Prime Ministerial deck chairs: What the hell is going on in Australia?

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Exhibit of RMS Titanic sinking, Maritime Museum of the Atlantic, Halifax

It wasn't Turnbull or Shorten who unseated Abbott as PM, it was the community's stand against his rotten, neoliberal policies. We need to get back to the streets and send the same message to fight Turnbull’s neoliberalism, says John Passant.

IN THE last five years, the prime ministership in Australia has changed once because of an election and three times because the party has replaced the leader.

It is an interesting time line.

2010 Rudd to Gillard
2013 Gillard to Rudd to Abbott
2015 Abbott to Turnbull

What is going on? Why all this turmoil at the top?

As Peter Jones argues in Solidarity magazine, Australia’s economy had for the decade until 2011 been booming. Since then, more or less, it has been slowing down with the end of the mining boom. The further slow down in China recently could send Australia into recession.

Abbott won the election in 2013 promising little substantive change“no cuts to education, no cuts to health, no change to pensions, no change to the GST and no cuts to the ABC or SBS” – other than a return to “good” government.

Vote for ME! “no cuts to education, no cuts to health, no change to pensions, no change to the GST and no cuts to the ABC or SBS”

The reality is the Liberals did not win in 2013 because they wowed us with new compassionate policies and a caring vision, or indeed any policies or vision. Rather Labor lost, in part because some of its working class supporters had had enough of the ongoing shift of wealth from them to capital and in part because sections of the compassionate middle class continued their move to the Greens. The constant infighting between Rudd and Gillard exacerbated the problem, as did the lack of legitimacy hanging over Gillard’s head in the way she assumed office from a man many Australians liked and then for her no carbon tax promise, which she broke after the 2010 election.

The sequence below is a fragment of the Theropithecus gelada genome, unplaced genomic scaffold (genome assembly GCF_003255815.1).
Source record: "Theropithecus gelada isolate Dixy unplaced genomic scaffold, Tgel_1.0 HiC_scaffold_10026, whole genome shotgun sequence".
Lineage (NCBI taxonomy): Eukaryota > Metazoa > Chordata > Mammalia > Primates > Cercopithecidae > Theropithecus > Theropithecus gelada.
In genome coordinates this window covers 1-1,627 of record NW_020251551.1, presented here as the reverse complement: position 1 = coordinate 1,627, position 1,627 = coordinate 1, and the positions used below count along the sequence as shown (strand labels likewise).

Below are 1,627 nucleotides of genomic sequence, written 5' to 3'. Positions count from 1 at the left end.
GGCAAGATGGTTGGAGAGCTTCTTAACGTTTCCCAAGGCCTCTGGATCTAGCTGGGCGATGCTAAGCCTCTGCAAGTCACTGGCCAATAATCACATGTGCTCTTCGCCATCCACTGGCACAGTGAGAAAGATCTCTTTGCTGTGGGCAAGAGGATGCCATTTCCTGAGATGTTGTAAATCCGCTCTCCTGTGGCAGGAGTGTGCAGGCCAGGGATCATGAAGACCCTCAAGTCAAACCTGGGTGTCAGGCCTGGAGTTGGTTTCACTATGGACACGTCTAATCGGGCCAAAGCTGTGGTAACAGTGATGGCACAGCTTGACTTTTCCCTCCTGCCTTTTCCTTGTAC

So why the Gillard/Rudd civil war? It wasn’t some left versus right fight. Gillard was nominally from the ALP left but that was more about easing her way up the greasy pole than anything ideological or principled. Rudd was unaligned and so had no support base, other than his seeming winning manner with voters.

There is something else in all of this. How could the Labor Party throw up as leaders people of the calibre of Rudd, Gillard, and now Shorten, people whose only commitment seems to be to ego and capital?

As I have written before, the trajectory of the ALP over the last 30 or so years has been from capitalist workers’ party to CAPITALIST workers’ party on the way to being a capitalist party. This trend has two parents — the logic of managing capitalism in a period of global crises, and, paradoxically, the influence of the trade union bureaucracy in the Party and in the working class. This latter produced the Accord, a document of class collaboration whose ultimate gift is Bill Shorten and the rest of the motley crew. It is why there is no, and will be no, Jeremy Corbyn in the ALP.

The results of the Accord have been a centralised but weakened trade union movement, a desperate search for relevance and continued existence through further class collaboration and a massive drop in strikes from about 2500 hours “lost” per 1000 employees in 1974 to around ten a year or so ago and less than 50 today.

It is one of the reasons why the share of national factor income going to labour is at near record lows and that to capital at record highs.